CHICAGO T. & TR. CO. v. Village of Franklin ParkAnnotate this Case
4 Ill. 2d 304 (1954)
122 N.E.2d 804
CHICAGO TITLE AND TRUST COMPANY, Appellee, v. THE VILLAGE OF FRANKLIN PARK, Appellant.
Supreme Court of Illinois.
Opinion filed October 25, 1954.
Rehearing denied December 20, 1954.
NORMAN E. JACOBSON, of Franklin Park, for appellant.
HOWARD & HOWARD, of Chicago, (MARSHALL S. HOWARD, of counsel,) for appellee.
Mr. CHIEF JUSTICE BRISTOW delivered the opinion of the court:
This appeal from the circuit court of Cook County challenges the propriety of a judgment entered there for the plaintiff who sought to have declared invalid and void the zoning ordinance which reclassified its property. Plaintiff was the owner of a ten-acre tract of land in the northern portion of the village of Franklin Park. This property was annexed to the village in 1946, at which time the corporate authorities considered the property as suitable for industrial purposes and so zoned it.
On August 20, 1952, another zoning ordinance was enacted which zoned the premises in question for residential purposes. The trial court, after a hearing of the cause, entered a declaratory judgment holding the latter legislation *305 on the subject to be unreasonable, unconstitutional and void as to the plaintiff's real estate. It is certified that the validity of the municipal ordinance is involved, and that in the court's opinion the public interest requires that an appeal be taken to this court.
Plaintiff's property consists of a single parcel of vacant land with an area of ten and a fraction acres located in the northern section of the village of Franklin Park. It is bounded on the east by the double-track through line of the Soo railroad, upon which passes a number of freight and passenger trains daily. Adjacent to the property on the east and north are several switch tracks used by the Soo line for switching operations into the several factories in the area. A short distance to the north there is located a freight marshalling yard of the Soo Railroad. The property is bounded on the west by Rose Avenue, a heavily traveled through street. On the north the property is bounded by a factory building of the Airway Corporation which is a block in length. On the south extending two or three blocks is a series of subdivisions containing approximately 180 homes built in the last ten years. One homeowner in this area testified that his house was a four-room brick structure with a side drive, attic, and basement with a frontage of 65 feet, nicely landscaped. Most of the residences were constructed by the same man. There was no proof as to the value of these houses nor as to the time of their erection, nor was there any proof as to the possible depreciation of their values if the instant property was put to industrial use. The first row of homes immediately south have their rear fences and garages bordering on the property in question while the residences face in the opposite direction.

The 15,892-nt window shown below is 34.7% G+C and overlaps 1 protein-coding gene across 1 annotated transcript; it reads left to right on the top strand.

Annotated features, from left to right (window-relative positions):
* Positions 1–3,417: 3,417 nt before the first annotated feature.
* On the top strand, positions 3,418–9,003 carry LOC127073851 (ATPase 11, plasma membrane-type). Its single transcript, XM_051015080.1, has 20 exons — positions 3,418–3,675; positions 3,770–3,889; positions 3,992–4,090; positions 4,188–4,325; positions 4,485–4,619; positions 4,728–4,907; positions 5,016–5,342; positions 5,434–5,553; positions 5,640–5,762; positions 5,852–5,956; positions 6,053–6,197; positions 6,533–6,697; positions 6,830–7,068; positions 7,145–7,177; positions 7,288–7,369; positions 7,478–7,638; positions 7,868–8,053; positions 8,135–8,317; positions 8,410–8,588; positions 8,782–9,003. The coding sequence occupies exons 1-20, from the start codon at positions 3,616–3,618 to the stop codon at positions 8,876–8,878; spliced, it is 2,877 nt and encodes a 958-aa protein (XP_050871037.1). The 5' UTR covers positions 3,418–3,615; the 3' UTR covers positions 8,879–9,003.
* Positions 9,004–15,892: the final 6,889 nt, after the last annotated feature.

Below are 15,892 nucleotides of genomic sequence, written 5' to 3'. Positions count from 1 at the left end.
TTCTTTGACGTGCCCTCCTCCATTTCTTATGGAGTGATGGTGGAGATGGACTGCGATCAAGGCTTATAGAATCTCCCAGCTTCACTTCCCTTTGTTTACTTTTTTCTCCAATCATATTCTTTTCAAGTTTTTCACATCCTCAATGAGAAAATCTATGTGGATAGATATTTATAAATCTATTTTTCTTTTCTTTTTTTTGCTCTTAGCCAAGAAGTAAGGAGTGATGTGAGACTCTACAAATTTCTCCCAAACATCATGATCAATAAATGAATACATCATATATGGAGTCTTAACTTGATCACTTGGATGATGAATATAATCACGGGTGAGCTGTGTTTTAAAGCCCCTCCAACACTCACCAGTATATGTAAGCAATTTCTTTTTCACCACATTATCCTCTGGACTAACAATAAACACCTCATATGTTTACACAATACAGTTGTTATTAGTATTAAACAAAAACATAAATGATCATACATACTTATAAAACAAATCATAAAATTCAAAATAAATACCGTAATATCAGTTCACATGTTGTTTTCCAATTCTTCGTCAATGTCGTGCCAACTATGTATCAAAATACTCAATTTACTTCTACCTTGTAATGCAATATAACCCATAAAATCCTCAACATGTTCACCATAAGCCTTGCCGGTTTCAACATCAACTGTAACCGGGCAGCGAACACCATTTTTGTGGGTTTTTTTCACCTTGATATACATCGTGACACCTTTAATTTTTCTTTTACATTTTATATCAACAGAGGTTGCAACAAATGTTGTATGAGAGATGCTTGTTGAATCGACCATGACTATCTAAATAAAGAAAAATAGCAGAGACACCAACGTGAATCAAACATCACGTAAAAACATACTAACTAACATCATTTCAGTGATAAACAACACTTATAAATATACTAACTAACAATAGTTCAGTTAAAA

Directly across Rose Avenue to the west is a factory building of the Adams Rubber Company which is approximately 200 feet long. Looking from the plaintiff's property to the east, north and west you can see factories of all *306 sorts. We will not burden the opinion with the details of the industrial activity surrounding the instant property on three sides. Suffice it to say plaintiff's property is situated in a veritable industrial pocket. The uncontradicted proof indicates that for residential purposes plaintiff's property has a value of $30,000 but for industrial uses it is fairly worth $105,000. It is the contention of the plaintiff that the holding of the trial court is correct and that the zoning ordinance restricting the use of plaintiff's property to residential purposes only is invalid and void because it bears no relation to public health, safety, comfort, morals or general welfare.
We are not unmindful that the zoning regulations are sheltered with the presumption of validity and that zoning for residential purposes is always impressed with the wholesome objective of protecting the civic and social values of the American home. Here, however, there is no proof that the residential properties adjacent to the instant tract of land will suffer if one more industrial operation is added to the great number that already abounds in that area. On the contrary, if only residential use was enforced, the damage to the plaintiff is appreciable and the effect is confiscatory.
It would be difficult to find a case more analagous to the one before us than Hannifin Corp. v. City of Berwyn, 1 Ill. 2d 28. Dealing with facts strikingly similar to those before us, we held that the zoning ordinance was not enforceable. We here adopt the reasoning appearing in this decision and reach the same conclusion that the trial court was correct in its determination that the property in question is wholly unsuited for residential purposes, that to solely restrict its use has the effect of destroying substantial values, that such an ordinance bears no relation to public health, safety, morals or general welfare and is therefore unconstitutional, illegal and void.